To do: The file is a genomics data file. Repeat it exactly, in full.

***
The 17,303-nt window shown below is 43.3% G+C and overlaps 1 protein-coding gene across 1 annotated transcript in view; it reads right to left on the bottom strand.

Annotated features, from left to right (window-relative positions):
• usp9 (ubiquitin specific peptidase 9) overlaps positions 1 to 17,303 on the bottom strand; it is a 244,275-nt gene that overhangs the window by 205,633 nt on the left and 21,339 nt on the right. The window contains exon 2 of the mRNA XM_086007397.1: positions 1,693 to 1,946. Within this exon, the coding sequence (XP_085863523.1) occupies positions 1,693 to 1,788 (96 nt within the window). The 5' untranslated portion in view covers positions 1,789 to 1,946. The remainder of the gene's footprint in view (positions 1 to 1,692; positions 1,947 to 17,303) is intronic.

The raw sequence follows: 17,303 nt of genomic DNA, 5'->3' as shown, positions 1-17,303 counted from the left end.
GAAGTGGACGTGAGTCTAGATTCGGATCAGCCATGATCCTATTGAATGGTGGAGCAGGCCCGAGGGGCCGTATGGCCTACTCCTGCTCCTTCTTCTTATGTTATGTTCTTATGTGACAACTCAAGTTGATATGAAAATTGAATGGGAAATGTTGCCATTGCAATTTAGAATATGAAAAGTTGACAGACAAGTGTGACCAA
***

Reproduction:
The 17,303-nt window shown below is 43.3% G+C and overlaps 1 protein-coding gene across 1 annotated transcript in view; it reads right to left on the bottom strand.

Annotated features, from left to right (window-relative positions):
• usp9 (ubiquitin specific peptidase 9) overlaps positions 1 to 17,303 on the bottom strand; it is a 244,275-nt gene that overhangs the window by 205,633 nt on the left and 21,339 nt on the right. The window contains exon 2 of the mRNA XM_086007397.1: positions 1,693 to 1,946. Within this exon, the coding sequence (XP_085863523.1) occupies positions 1,693 to 1,788 (96 nt within the window). The 5' untranslated portion in view covers positions 1,789 to 1,946. The remainder of the gene's footprint in view (positions 1 to 1,692; positions 1,947 to 17,303) is intronic.

The raw sequence follows: 17,303 nt of genomic DNA, 5'->3' as shown, positions 1-17,303 counted from the left end.
GAAGTGGACGTGAGTCTAGATTCGGATCAGCCATGATCCTATTGAATGGTGGAGCAGGCCCGAGGGGCCGTATGGCCTACTCCTGCTCCTTCTTCTTATGTTATGTTCTTATGTGACAACTCAAGTTGATATGAAAATTGAATGGGAAATGTTGCCATTGCAATTTAGAATATGAAAAGTTGACAGACAAGTGTGACCAA